On Facebook yesterday (it’s 9/12 now), I watched a video clip of tolling church bells on the campus of UMass/Amherst. Not only was it a haunting sound, but the comments rolling underneath gave me chills, especially the ones saying things like, “my son was in kindergarten that day and now he’s a junior at UMass”. And then there were comments simply saying what they were doing that day. Where they were or who they lost. We will all remember.

It took days to find out if my brother was okay. He had been scheduled to fly from somewhere in Europe into D.C. to give a lecture. All the other doctors (sensibly) cancelled, but he was adamant about showing up. He first flew to somewhere in the Caribbean and next to Canada where he rented a car.

My brother, like my son, went to McGill and had crossed that border many, many times without incident. But this was post 9/11. Because he was coming from Europe, he had multiple currencies on his person — suspect. It was a one-way car rental — suspect. And then there was the Irish surname — also suspect given the long and troubled history with bombs (my sister maintains we’re related to Timothy McVeigh, but never mind that).

The police at the U.S./Canadian border thoroughly took apart the car. I don’t mean pulled him over to inspect the trunk and open a few suitcases — I mean, unbolting door panels, ripping up floor mats, lifting seat cushions.

I may have gotten some of those details wrong, but you get the gist.

What I don’t remember — is what we said to our sons, our young and impressionable and fairly innocent sons. What did I say?

 

P.S. That’s a SoulCollage card referring directly to the attacks of 9/11 and also referring indirectly to my maternal grandfather (using magazine images), who came to NYC in 1923, spent decades working in the bowels of ships while raising a family in Park Slope, Brooklyn, before moving up to Newburgh, NY.

P.P.S. The creepiest local connection was that the Boston hijackers spent their final night on this earth in a hotel less than a mile down the road. The place has since been razed and an apartment building sits there now.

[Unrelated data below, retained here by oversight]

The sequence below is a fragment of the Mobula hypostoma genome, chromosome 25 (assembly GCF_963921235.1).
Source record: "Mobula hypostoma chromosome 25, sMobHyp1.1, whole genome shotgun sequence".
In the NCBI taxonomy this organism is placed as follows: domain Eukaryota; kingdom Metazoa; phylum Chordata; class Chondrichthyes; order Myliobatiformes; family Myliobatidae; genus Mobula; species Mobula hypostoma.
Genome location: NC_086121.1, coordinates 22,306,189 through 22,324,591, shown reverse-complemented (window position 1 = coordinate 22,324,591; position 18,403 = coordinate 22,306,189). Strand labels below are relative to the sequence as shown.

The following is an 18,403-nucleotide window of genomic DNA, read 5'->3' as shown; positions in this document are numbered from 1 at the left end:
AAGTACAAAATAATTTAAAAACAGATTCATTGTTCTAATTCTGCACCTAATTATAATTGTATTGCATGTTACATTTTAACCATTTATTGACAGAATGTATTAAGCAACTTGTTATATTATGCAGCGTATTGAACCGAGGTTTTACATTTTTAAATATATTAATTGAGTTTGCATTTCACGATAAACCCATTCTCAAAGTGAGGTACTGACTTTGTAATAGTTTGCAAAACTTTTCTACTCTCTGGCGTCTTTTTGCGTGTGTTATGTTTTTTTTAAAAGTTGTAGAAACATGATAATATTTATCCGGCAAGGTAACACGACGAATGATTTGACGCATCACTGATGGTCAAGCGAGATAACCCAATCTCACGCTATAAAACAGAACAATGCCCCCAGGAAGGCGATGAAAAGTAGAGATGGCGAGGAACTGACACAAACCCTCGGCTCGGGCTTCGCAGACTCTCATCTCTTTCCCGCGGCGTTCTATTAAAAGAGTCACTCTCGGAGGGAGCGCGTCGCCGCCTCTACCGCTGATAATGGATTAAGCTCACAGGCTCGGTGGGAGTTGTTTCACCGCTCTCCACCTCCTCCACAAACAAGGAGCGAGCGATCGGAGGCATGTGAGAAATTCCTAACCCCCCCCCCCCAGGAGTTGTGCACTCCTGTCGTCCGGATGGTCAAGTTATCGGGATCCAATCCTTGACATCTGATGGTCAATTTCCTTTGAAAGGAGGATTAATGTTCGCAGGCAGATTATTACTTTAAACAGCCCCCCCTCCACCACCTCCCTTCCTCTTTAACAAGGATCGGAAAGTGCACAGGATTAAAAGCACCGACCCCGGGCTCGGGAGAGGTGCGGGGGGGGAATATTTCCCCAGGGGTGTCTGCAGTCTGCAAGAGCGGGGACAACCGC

P.P.S. A good friend of mine move to Battery Park sometime later and when we visited her, we went to Ground Zero. It was awful. One of the worst things? Looking at the dust on nearby building knowing that it had DNA in it.

Chores and light

Every season there are surprises that I’m not sure should be surprises — things that make me ask, did this happen last year? Or ever before? This spring I am astonished by how many dried catalpa pods littered the yard. Were they ever this plentiful before, requiring five or six large barrels? Perhaps I forget year to year.

And, in other Aprils, I don’t remember the late afternoon sun being so glorious in what we call “the new room” (it remains “the new room” even as it ages through its second decade). Lately, the light has honeyed the walls and furniture in a way that gladdens me so much you’d think I’d remember. But I don’t. It seems novel and remarkable.

 

I don’t perform an itemized spring cleaning, but I do find myself taking toothbrush and Comet to windowsills and slate on a more regular basis than I might during the winter. Since C is graduating in a few weeks (with a BS in Chem, in case you want to be impressed), I want his room to be nice. Or at least, clean. The old windows in our house collect dirt and insect husks and paint chips in a way that require some real elbow grease. It is kind of gross how much of the filth comes off, but ever so satisfying to watch it go. And yes, the photo is an ‘after’ shot – you should have seen it before.

Now, do you see the black form under the yew bush below? Left side? There’s Finn sniffing along the fence. His insatiable joyful need for ‘fetch’ has a lot to do with the state of our backyard.   We are considering a combination approach: rolls of sod, pea stone, and slate. Using what we had on hand, K and I got a pretty good start on a patio at the garage end. The midsection would get the sod (too much shade to grow grass from seed) and the back third, the pea stone. We’ll see. Right now, half of our dog training goes to getting Finn to sit and then stand while we wipe his paws at the back sliders (he’s pretty good about it). I’m waiting to see if any of the trampled ostrich ferns come back. Fingers crossed.

Collage to quilt

playing with paper

You can click on pictures for larger versions.

("doesn't SMELL like fish!")

stitching paper to paper

letting images direct where piece is going

making marks on back with oil pastels while wondering, what is left of an experience years later and how do we mark it in consciousness?